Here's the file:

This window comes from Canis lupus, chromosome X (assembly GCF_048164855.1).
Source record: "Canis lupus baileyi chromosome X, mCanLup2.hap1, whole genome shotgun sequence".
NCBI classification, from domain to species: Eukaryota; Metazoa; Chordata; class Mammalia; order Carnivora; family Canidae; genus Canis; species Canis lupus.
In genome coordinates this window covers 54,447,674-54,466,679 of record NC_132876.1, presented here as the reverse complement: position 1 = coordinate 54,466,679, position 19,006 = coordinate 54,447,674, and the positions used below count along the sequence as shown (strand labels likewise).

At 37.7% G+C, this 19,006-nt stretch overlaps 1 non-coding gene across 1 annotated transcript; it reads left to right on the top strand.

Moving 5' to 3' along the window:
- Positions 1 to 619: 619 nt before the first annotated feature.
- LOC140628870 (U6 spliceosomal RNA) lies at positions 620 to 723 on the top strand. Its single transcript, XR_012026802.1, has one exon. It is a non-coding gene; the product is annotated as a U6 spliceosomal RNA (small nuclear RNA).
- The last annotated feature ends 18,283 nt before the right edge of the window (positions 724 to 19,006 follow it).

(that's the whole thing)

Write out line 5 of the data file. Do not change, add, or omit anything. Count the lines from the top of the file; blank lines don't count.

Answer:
At 37.7% G+C, this 19,006-nt stretch overlaps 1 non-coding gene across 1 annotated transcript; it reads left to right on the top strand.